San Antonio lawyer Alberto Acevedo says he bribed judge, got favorable treatment

San Antonio lawyer Alberto Acevedo says he bribed judge, got favorable treatment

Express-News Reporter Guillermo Contreras, who covers the federal-courts beat, has been writing scoop after scoop about an FBI investigation at the Bexar County courthouse in San Antonio. The latest bombshell is a story about this plea deal for local defense lawyer Alberto “Al” Acevedo Jr., who lays out in excruciating detail how he bribed Bexar County District Judge Angus McGinty by giving him cash, paying for car repairs and selling the judge’s Mercedes for him:

“In exchange for these bribes, Judge McGinty provided favorable judicial rulings which benefited me and my clients,” Acevedo says in the court document. “Judge McGinty provided these favorable judicial rulings as requested, and as opportunities arose. These favorable rulings included leniency at sentencing and less restrictive conditions of release.”

San Antonio lawyer AcevedoThe clients included a man who was convicted of DWI and sentenced by McGinty to three years imprisonment. In court, McGinty had said the defendant had committed so many offenses it didn’t make any sense to put him on probation. Yet after Acevedo asked him to reduce the sentence, the judge did just that and sentenced him to four years community supervision:

On Sept. 10, Gabriel A. Lopez stood before then-state District Judge Angus McGinty and received three years in prison and a $1,500 fine for his no-contest plea to drunken driving.

He admitted his blood alcohol level was 0.21 — more than 21/2 times the legal limit. It was his third driving-while-intoxicated conviction.

“There comes a time when someone has committed so many offenses that it doesn’t make sense to put them on probation,” McGinty told Lopez, 35, who appeared with attorney Leandro Renaud.

The judge noted Lopez had 11 prior criminal cases and had received probation four times, while three of those were revoked.

“That’s unacceptable, Mr. Lopez,” McGinty admonished. “I do not think probation is appropriate.”

But just three days later, on Sept. 13, Lopez stood before McGinty again, this time with lawyer Al Acevedo Jr. And this time, he walked out a happier man after the judge changed Lopez’s sentence to four years of probation.

“Mr. Lopez, when you were here last, and I sentenced you, it’s because I thought you had earned the right to go to” prison, McGinty said. “Your attorney has done a good job of pointing out some facts that I didn’t adequately consider before.”

In reality, the FBI has alleged, Acevedo had the good graces of the judge because he had served as McGinty’s personal car service — paying for repairs on the jurist’s two luxury cars with the expectation that the scales of justice would tilt heavily in favor of Acevedo’s clients.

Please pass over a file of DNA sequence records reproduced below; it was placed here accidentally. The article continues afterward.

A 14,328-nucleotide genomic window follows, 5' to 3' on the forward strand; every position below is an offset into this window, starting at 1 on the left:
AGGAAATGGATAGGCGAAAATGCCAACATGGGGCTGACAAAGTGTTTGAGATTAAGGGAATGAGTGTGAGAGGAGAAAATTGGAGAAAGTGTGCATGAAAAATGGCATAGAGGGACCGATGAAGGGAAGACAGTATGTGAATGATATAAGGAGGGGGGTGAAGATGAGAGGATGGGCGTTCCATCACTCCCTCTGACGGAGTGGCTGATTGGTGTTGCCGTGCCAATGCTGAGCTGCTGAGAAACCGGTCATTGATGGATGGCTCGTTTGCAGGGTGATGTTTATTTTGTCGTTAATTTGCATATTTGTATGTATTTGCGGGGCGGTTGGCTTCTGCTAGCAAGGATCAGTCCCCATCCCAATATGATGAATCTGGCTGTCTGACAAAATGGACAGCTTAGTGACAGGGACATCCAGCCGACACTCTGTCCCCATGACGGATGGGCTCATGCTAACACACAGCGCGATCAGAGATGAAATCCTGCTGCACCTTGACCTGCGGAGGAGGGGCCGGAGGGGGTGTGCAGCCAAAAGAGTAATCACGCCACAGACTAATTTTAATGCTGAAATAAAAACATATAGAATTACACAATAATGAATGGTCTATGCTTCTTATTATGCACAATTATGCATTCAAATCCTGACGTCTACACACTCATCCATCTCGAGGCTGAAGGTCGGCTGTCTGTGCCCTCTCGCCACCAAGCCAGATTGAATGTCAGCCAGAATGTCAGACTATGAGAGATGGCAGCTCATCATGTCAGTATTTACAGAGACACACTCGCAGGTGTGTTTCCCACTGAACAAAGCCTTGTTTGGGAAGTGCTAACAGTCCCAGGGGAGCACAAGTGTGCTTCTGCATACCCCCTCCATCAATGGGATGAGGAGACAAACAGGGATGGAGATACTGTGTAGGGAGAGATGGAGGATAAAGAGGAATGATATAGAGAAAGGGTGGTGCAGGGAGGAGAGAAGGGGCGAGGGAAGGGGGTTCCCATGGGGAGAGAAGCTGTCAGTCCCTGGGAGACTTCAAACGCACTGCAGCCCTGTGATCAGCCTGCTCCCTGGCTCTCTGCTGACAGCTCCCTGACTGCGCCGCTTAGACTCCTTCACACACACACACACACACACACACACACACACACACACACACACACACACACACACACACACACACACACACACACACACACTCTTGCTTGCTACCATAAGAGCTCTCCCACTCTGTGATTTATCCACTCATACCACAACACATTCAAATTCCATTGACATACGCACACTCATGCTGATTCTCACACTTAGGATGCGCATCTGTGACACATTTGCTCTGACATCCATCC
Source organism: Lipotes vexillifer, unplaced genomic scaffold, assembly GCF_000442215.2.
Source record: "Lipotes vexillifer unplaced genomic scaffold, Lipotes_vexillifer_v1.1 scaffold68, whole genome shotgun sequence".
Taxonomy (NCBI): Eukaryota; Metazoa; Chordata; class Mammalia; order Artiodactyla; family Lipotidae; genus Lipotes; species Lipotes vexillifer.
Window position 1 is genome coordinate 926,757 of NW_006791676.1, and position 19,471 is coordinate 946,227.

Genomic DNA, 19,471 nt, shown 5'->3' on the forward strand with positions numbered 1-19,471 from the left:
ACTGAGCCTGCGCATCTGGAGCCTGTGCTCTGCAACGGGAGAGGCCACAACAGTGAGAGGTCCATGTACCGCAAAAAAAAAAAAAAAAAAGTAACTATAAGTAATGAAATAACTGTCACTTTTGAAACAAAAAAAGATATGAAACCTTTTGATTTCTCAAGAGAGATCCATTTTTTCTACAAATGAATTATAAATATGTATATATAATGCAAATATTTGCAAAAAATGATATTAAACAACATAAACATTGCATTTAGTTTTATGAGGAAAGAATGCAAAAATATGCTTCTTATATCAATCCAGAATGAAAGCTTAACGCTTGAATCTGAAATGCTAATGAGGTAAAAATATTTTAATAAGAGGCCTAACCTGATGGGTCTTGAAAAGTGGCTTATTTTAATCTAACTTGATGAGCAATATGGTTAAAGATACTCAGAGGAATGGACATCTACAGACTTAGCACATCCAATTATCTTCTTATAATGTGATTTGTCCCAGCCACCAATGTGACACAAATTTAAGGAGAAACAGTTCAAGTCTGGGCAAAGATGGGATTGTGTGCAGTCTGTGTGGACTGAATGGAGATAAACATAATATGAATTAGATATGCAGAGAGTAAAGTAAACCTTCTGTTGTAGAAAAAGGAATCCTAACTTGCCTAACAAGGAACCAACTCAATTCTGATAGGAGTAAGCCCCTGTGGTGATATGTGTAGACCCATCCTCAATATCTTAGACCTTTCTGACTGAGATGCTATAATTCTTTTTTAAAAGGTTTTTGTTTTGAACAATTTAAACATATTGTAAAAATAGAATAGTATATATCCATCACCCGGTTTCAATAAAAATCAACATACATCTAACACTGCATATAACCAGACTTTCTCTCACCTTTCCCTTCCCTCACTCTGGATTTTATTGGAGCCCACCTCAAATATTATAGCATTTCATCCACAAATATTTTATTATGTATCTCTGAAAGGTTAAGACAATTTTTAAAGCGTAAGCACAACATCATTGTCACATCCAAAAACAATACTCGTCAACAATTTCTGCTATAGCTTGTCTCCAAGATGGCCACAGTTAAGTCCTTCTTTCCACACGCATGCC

Later, Acevedo’s law partner congratulated Acevedo. “I guess it does make a difference givin’, givin’ people money, right?”

Acevedo laughed. “Sure does,” he replied.

Other clients that benefited from the judge’s leniency included an alleged bank robber and a man charged with aggravated robbery.

McGinty resigned after word of the federal investigation spread but hasn’t yet been charged.




3 thoughts on “San Antonio lawyer Alberto Acevedo says he bribed judge, got favorable treatment

  1. Alex Scharff

    I represent Lee Renaud and he is absolutely not involved in bribing, if such occurred, of Judge McGinty. You attribute the quote “I guess it does make a difference givin’, givin’ people money, right?” to my client. Please understand that the actual basis of Albert Acevedo’s plea agrea agreement is not the complete be-all end-all truth. The US Attorney’s office carefully hand selected what words they would use in Acevedo’s plea bargain. While I appreciate you covering this story, you need to know that Acevedo admitted that MR. Renaud had absolutely nothing with any bribery. I have physical evidence of such,so if you want to contact me, I will provide you with the indisputable evidence. Thus, while I know you are being “fed”by the feds, there is at least one innocent person in this case, and that is Leandro Renaud. Feel free to contact me if you wish to know about the evidence I am talking about.

    1. John Tedesco Post author

      Alex, thanks for the comment. If you have more information in the case, Either Guillermo or I would be happy to talk and look at your evidence. Thanks for visiting.

  2. Vince

    I was a client of albert acevedo a few times, I’m sure he’s not the only lawyer that did things as said, the whole system is corrupt, any case- everyone knows money talks and bullshit walks.

Comments are closed.